When his father James I was killed, his son James was 6 years old. James II lived from 1430-1460 and the only fact which I knew about him for some reason was the method of his rather ignominious death. Glasgow University was founded during his reign in 1451 and his interest in the latest artillery brought Mons Meg to Scotland. Andrew Rothney plays James II and Mark Rowley is William Douglas. The young king is literally a puppet on stage as the Earls of Scotland vie for control through him. This time a football game is used to extract the king away from his competing nobles by his friend William Douglas , but the two sides on the pitch will end up opposing each other later.

The play gets weighed down a bit on unpicking the threads of conspiracy and retribution here and when the king's childhood friend becomes the latest Earl of Douglas, his character hasn't been given enough space to breathe and mature, to explain his later opposition to James. I liked the wee nod to the ensemble cast when Blythe Duff's imprisoned Isabella Stewart sees King James. She says to him "You remind me of my son Walter" who the same actor had played in the earlier play.

James III : The True Mirror

James III

James III lived from 1451 to 1488 and reigned as king from age nine. James Sives plays the King and Danish actress Sofie Gråbøl, known for her role in The Killing, plays Queen Margaret of Denmark. This marriage led to the Orkney and Shetland islands becoming part of Scotland. The play opens with the actors arriving on stage and dancing to a "heedrum hodrum" version of Lady Gaga amongst other songs as the audience drift in. The stage set has gradually changed across the three plays. The huge sword stuck into the stage has now been buffed and polished, like the royal court, but the worn saltire that criss-crosses the stage floor is still visible. Part of the audience has sat on tiered seats behind the stage throughout, as jury or parliament observing the actions. As the rule of King James III becomes more unpopular and chaotic the focus of the story is upon his wife. She shows what contribution outsiders, newly arrived from abroad and having first to learn the language, can bring to a country. In her rousing speech to parliament to rally the country she also has parts of the audience cheering and clapping along. In the most clear reference to the referendum she pleads with the country to stop moaning and act.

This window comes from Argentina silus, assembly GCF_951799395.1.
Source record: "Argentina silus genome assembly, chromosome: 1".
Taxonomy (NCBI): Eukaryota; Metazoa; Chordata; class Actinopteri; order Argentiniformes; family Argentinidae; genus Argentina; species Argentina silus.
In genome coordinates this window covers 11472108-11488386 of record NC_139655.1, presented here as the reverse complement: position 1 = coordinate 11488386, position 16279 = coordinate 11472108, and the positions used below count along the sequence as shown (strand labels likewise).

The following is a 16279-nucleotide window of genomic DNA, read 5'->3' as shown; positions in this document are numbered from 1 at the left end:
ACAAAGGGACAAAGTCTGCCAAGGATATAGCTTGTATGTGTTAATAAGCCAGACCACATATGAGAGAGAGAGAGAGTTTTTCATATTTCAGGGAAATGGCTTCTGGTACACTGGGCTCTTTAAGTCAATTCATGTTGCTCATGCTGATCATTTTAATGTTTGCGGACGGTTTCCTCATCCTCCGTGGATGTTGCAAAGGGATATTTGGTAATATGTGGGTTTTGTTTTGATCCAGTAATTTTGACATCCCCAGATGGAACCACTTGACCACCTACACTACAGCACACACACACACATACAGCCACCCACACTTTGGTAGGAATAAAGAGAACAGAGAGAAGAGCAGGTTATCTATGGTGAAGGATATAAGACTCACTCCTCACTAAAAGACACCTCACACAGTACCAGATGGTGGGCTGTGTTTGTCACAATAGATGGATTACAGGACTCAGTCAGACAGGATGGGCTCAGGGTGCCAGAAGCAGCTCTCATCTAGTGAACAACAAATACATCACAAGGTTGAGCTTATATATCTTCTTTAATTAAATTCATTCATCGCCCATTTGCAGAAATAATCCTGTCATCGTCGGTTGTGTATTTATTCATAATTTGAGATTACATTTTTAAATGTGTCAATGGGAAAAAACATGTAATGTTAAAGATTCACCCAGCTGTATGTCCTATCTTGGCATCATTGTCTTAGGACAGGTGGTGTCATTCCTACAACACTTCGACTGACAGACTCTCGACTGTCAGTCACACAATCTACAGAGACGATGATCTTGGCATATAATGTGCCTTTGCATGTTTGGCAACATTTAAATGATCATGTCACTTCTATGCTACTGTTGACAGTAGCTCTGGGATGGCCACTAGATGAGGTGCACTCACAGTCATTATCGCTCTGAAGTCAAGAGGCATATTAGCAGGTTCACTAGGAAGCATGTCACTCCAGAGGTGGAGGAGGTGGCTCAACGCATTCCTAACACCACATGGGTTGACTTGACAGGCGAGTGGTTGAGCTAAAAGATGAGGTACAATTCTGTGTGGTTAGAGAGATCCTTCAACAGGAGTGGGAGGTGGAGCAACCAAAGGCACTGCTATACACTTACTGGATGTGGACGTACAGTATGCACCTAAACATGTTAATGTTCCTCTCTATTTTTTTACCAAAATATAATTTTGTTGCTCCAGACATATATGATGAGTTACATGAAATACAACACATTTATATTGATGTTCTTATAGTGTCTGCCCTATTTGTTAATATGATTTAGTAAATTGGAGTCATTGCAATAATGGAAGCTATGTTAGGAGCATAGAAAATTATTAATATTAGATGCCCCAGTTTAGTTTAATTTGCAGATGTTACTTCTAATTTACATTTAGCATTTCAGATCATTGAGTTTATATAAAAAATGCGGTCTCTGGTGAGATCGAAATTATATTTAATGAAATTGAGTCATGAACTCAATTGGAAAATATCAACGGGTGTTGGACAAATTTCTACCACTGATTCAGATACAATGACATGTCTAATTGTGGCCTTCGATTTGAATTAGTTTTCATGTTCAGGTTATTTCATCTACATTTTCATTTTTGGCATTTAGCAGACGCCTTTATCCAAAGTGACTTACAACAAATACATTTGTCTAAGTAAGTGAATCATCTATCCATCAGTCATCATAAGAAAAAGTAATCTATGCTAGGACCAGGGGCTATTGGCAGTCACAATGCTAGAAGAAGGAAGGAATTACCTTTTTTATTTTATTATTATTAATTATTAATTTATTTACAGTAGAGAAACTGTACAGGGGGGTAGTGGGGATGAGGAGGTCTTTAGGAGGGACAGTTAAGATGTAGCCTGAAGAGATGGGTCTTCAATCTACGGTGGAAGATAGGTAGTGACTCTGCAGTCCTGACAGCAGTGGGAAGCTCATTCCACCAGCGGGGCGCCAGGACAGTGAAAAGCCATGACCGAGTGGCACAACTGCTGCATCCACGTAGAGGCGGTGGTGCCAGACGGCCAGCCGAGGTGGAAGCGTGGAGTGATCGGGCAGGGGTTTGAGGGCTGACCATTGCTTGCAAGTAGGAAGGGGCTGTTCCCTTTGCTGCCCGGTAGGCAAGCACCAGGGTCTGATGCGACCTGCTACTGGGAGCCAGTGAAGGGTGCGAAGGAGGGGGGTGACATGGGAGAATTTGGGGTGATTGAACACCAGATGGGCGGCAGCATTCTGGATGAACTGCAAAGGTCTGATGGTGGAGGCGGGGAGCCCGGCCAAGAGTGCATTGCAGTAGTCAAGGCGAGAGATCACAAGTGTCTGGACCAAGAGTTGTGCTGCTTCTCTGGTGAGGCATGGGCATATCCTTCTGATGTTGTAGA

"You know the problem with you lot? You've got fuck-all except attitude. You scream and shout about how you want things done and how things ought to be done and when the chance comes look at you! What are you frightened of? Making things worse? According to you things couldn't get worse for Scotland!"
Queen Margaret is one of several strong female characters running through the plays and seeing the three plays together you see these threads, the recurring metaphors and plot lines. Gordon Kennedy is born to play medieval lords, Blythe Duff was excellent throughout and Sofie Gråbøl was the stand out performer in the last play, which had the Taggart and The Killings leading ladies playing off against each other.

Some reviews have bemoaned the fact that the actors speak in a modern way, with much cursing and swearing. I love the idea that, like sex, swearing is something that people only started doing recently. The playwright anticipates this criticism and answers it by the words of French-born Queen Joan in the first play.
"Well, how am I supposed to understand something if you put it in a poem! Why can't anyone here ever say anything in plain words!?"

It was a really fantastic day of theatre. The cast, the music (some Boards of Canada in there?), the stage set, direction and the plays. Historical plays resonating with the present day. Theatre seems to be a place where ideas and issues can be aired at present, particularly important as politicians seem to have abandoned this role (Glasgow Girls by Cora Bisset and Benjamin Zephaniah's Refugee Boy both dealt with the issue of asylum seekers on stage more lucidly than any politician has). For looking at our history at this important time the National Theatre of Scotland is to be praised.

With medieval football running through the three plays, I quite liked the complaint midweek from National Theatre of Scotland that Real Madrid fans had hijacked their #JamesPlays hashtag when James Rodriguez made his debut.

A final thought. Apart from James I, II and III being medieval Kings of Scotland they also, whilst heir to the throne, held the titles of Duke of Rothesay and Baron of Renfrew. If you think that hereditary entitlement seems weird, anachronistic and incongruous in the 21st century, I would remind you that the person currently holding the titles of Duke of Rothesay and Baron of Renfrew is the possible future King of Scotland; Prince Charles.

600 years later we STILL have a Duke of Rothesay
and Baron of Renfrew. Weird, huh?

1 comment:

  1. A really interesting write up to the productions. We're tickled pink that you enjoyed the trilogy. Well spotted, there is Boards of Canada music used in the trilogy. Let's just hope Rodriguez stays off the pitch until we're through with the run! Thanks for joining us.